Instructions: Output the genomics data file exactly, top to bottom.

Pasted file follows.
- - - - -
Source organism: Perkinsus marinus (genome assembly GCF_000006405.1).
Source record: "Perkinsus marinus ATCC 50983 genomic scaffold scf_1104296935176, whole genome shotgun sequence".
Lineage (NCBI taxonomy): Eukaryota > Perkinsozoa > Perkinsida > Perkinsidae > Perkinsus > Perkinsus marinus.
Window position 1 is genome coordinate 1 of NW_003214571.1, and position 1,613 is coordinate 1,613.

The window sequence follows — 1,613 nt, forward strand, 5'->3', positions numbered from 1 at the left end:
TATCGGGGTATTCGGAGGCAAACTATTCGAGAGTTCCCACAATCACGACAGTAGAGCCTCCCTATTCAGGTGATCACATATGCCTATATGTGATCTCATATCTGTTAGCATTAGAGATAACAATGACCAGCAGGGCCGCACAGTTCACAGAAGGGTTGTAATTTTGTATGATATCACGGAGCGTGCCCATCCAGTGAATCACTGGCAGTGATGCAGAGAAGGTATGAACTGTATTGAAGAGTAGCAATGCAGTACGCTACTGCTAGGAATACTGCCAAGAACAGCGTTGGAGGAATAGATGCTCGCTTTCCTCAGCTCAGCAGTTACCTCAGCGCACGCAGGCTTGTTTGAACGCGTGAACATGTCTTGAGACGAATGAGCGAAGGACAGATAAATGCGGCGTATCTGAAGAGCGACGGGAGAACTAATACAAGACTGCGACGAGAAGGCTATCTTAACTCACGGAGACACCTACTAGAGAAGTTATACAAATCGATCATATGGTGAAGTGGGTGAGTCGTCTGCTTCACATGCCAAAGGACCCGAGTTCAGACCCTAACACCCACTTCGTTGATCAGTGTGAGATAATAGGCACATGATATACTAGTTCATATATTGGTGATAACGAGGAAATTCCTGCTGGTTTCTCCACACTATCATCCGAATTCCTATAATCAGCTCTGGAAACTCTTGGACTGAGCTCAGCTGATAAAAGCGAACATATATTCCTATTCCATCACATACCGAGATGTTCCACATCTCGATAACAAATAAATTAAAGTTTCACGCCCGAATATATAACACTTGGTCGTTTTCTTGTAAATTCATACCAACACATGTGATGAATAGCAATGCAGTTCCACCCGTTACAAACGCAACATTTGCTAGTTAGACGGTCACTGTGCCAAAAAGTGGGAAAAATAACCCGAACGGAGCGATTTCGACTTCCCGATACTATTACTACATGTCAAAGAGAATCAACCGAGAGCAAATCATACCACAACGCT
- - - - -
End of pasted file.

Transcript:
Source organism: Perkinsus marinus (genome assembly GCF_000006405.1).
Source record: "Perkinsus marinus ATCC 50983 genomic scaffold scf_1104296935176, whole genome shotgun sequence".
Lineage (NCBI taxonomy): Eukaryota > Perkinsozoa > Perkinsida > Perkinsidae > Perkinsus > Perkinsus marinus.
Window position 1 is genome coordinate 1 of NW_003214571.1, and position 1,613 is coordinate 1,613.

The window sequence follows — 1,613 nt, forward strand, 5'->3', positions numbered from 1 at the left end:
TATCGGGGTATTCGGAGGCAAACTATTCGAGAGTTCCCACAATCACGACAGTAGAGCCTCCCTATTCAGGTGATCACATATGCCTATATGTGATCTCATATCTGTTAGCATTAGAGATAACAATGACCAGCAGGGCCGCACAGTTCACAGAAGGGTTGTAATTTTGTATGATATCACGGAGCGTGCCCATCCAGTGAATCACTGGCAGTGATGCAGAGAAGGTATGAACTGTATTGAAGAGTAGCAATGCAGTACGCTACTGCTAGGAATACTGCCAAGAACAGCGTTGGAGGAATAGATGCTCGCTTTCCTCAGCTCAGCAGTTACCTCAGCGCACGCAGGCTTGTTTGAACGCGTGAACATGTCTTGAGACGAATGAGCGAAGGACAGATAAATGCGGCGTATCTGAAGAGCGACGGGAGAACTAATACAAGACTGCGACGAGAAGGCTATCTTAACTCACGGAGACACCTACTAGAGAAGTTATACAAATCGATCATATGGTGAAGTGGGTGAGTCGTCTGCTTCACATGCCAAAGGACCCGAGTTCAGACCCTAACACCCACTTCGTTGATCAGTGTGAGATAATAGGCACATGATATACTAGTTCATATATTGGTGATAACGAGGAAATTCCTGCTGGTTTCTCCACACTATCATCCGAATTCCTATAATCAGCTCTGGAAACTCTTGGACTGAGCTCAGCTGATAAAAGCGAACATATATTCCTATTCCATCACATACCGAGATGTTCCACATCTCGATAACAAATAAATTAAAGTTTCACGCCCGAATATATAACACTTGGTCGTTTTCTTGTAAATTCATACCAACACATGTGATGAATAGCAATGCAGTTCCACCCGTTACAAACGCAACATTTGCTAGTTAGACGGTCACTGTGCCAAAAAGTGGGAAAAATAACCCGAACGGAGCGATTTCGACTTCCCGATACTATTACTACATGTCAAAGAGAATCAACCGAGAGCAAATCATACCACAACGCT